I spoke with Dub before Christmas about taking a trip to New York with Enrique. New York isn't really Mr. Dub's thing, so he encouraged me to move ahead with the planning, and he volunteered to hold down the fort while we went. I waited with excitement for that little gift to be opened on Christmas morning, and then counted down the days until our date in the city.
The stars don't always align when you make big plans; Enrique came down with a nasty illness a few days before our scheduled January 13th trip. Sandwiched between fevers and coughing on one side, and looming work and school schedules on the other, we kept to the plan and forged onward. We decided to let our two-day trip melt into one, and left mid-morning on our four hour drive.
Enrique wanted to explore the Louis Armstrong House/Museum
before we hit Broadway, so our first stop was Corona; a neighborhood in Queens, and a tour we both really enjoyed.
I loved that Louis lived in a humble home (at a time when he could have afforded much greater luxury) where he was adored by all of his neighbors. I loved learning about his humble beginnings and listening to actual voice recordings of conversations he had in his home. He was a big proponent of laxatives, and spent unabashed hours in his bathrooms, which ends up being an entertaining part of the house tour. Do stop and visit if you're at all close.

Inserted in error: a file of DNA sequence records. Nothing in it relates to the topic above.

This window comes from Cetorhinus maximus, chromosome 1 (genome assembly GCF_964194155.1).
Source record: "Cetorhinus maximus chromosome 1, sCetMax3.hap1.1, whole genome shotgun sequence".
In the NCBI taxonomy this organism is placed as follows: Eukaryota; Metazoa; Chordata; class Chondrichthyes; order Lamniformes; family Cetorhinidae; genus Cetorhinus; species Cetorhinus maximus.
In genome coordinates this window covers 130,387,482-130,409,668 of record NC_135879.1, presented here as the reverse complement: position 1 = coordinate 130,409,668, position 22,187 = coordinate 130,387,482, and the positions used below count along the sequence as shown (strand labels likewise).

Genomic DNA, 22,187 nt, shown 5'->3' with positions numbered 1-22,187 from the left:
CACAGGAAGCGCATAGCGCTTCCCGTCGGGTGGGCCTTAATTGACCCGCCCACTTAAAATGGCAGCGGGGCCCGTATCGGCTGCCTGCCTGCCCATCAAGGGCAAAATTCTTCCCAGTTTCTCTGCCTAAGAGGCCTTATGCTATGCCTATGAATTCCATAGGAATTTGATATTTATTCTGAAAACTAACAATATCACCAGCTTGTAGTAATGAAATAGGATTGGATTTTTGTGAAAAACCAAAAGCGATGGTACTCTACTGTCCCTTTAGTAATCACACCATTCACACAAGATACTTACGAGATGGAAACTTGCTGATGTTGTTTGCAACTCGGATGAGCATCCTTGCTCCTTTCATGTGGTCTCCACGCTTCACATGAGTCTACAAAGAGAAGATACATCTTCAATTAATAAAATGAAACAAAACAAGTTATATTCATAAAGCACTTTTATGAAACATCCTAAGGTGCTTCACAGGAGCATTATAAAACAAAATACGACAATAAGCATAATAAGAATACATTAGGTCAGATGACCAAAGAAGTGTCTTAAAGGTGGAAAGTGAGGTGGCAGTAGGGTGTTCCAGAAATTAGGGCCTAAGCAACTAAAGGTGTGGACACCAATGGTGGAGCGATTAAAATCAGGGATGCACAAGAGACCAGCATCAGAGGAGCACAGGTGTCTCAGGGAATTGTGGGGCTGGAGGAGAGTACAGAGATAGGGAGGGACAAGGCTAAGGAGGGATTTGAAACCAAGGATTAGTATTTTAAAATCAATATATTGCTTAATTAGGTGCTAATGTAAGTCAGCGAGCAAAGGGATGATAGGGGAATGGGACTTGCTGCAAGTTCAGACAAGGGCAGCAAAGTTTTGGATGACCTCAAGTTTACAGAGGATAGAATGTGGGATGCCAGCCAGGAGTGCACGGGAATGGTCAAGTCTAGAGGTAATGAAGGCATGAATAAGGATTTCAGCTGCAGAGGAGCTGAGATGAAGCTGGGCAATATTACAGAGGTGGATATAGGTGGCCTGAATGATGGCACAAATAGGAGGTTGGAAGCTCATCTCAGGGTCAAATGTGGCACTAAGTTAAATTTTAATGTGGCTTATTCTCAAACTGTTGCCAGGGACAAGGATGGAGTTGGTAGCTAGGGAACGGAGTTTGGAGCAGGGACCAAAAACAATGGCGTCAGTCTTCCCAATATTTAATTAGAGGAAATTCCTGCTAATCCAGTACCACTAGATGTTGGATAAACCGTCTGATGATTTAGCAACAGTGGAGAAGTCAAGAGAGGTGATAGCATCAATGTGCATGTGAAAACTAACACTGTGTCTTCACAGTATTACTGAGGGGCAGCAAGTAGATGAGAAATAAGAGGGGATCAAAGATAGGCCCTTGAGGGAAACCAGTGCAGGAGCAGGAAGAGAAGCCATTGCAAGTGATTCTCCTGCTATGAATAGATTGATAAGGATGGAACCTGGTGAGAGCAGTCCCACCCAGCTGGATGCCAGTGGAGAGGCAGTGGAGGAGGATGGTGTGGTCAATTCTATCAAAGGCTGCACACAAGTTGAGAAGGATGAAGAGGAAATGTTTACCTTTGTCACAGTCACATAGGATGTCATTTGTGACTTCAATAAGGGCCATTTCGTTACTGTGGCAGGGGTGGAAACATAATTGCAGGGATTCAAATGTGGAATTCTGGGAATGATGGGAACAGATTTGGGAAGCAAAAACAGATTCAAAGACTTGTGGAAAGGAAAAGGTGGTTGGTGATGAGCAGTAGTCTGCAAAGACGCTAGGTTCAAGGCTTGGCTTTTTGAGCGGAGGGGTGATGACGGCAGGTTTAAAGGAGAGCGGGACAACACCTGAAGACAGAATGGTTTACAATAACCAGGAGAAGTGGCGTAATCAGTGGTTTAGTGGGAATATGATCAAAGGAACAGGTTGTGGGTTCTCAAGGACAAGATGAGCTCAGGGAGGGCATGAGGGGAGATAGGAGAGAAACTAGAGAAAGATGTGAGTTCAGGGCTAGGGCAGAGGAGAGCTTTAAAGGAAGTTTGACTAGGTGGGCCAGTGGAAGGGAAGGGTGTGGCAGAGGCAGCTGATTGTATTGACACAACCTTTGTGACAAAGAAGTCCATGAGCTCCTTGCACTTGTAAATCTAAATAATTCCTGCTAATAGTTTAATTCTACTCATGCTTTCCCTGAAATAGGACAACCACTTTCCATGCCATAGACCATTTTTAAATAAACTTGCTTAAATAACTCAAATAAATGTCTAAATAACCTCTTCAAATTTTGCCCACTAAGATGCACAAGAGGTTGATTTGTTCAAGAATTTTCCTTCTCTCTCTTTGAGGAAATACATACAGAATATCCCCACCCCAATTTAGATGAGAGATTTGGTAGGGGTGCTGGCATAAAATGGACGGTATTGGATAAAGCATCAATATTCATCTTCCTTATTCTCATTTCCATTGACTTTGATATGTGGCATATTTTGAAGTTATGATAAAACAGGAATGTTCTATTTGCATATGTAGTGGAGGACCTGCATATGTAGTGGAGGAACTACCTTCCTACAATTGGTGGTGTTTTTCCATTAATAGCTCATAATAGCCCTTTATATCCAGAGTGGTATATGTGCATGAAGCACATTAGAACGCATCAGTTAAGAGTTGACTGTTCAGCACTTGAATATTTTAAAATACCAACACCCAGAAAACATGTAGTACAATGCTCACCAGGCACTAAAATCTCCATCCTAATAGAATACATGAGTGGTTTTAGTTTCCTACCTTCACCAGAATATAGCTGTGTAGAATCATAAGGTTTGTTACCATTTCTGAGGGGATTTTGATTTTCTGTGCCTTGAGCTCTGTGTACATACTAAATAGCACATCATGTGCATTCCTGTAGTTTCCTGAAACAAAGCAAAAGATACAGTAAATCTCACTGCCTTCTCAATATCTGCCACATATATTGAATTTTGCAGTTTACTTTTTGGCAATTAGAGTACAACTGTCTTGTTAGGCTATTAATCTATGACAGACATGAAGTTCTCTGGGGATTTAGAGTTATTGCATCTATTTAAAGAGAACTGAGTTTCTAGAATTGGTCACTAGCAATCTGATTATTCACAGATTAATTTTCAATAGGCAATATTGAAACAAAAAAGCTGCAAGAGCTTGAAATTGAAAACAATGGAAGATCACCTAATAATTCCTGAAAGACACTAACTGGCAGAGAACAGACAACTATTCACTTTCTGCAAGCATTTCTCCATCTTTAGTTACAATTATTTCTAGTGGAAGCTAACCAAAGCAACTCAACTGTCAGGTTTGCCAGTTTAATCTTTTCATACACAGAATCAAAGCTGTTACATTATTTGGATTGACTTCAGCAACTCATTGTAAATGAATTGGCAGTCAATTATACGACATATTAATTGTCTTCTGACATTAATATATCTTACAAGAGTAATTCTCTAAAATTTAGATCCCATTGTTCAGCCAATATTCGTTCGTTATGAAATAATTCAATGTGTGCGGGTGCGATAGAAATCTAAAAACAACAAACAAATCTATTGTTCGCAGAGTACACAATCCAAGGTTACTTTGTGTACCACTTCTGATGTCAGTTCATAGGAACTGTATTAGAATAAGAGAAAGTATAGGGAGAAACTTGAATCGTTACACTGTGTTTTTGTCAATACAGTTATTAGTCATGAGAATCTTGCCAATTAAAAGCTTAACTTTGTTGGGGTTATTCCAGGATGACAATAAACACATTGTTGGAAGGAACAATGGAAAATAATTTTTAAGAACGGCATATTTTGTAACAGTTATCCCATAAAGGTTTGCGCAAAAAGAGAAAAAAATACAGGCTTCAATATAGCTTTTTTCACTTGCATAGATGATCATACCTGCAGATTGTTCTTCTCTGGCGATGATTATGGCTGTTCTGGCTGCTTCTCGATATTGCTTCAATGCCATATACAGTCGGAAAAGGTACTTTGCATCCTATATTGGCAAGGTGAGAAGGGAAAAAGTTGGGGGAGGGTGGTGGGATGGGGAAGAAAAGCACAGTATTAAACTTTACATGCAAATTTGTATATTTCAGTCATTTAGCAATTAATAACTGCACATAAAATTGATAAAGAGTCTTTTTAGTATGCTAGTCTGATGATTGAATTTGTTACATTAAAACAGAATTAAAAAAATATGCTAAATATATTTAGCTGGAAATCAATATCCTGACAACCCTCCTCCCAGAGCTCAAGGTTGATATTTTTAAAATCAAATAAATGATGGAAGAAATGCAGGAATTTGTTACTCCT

Who doesn't love Mr. Armstrong's "What a Wonderful World?" That's how he felt about his little corner of Queens.
Enrique, still not feeling well, was all but worn out by the time our hour-long visit concluded, and was happy to climb back in the car to make the 32 minute drive across the Hudson to the Neil Simon theater, where we had tickets to a show that night.
Thanks to rush hour traffic in the big apple, we made it in just under two hours. Plenty of time to rest our feet.
We found parking, grabbed a quick bite to eat, and then walked a few blocks to Times Square, where we snapped the obligatory selfie on the red steps,
took in the lights and sights,
stopped for some m&m's
(I recommend the dark chocolate peanut variety)
and sprinted back to the theater to catch the show.
I learned of the musical in December when I started researching shows for our visit. The Last Ship caught my eye when I read that Sting, who wrote the music and lyrics for the production, would be joining the cast. The story line draws upon his memories of the shipbuilding community where he was born and raised in northern England. It really was a great show. I was surprised to learn that it was in its final weeks, and still feel a little sad that more people won't be able to experience it on Broadway.
We left the theater after the excellent performance, and had enough wind beneath our wings to line up outside the stage doors for some autographs and a Sting sighting.
We were delighted to get both.
Sadly my frozen fingers did not capture more than the back of his head as he left the barricaded area, but we had pleasant conversations with many of the actors, including my personal favorite, Father O'Brien (played by Fred Applegate).
Our time at the Neil Simon Theater was good.
And it lifted us both sufficiently to get us safely home
by just after two o'clock. In the AM hours.
(Don't you worry, New York... I'll be back.)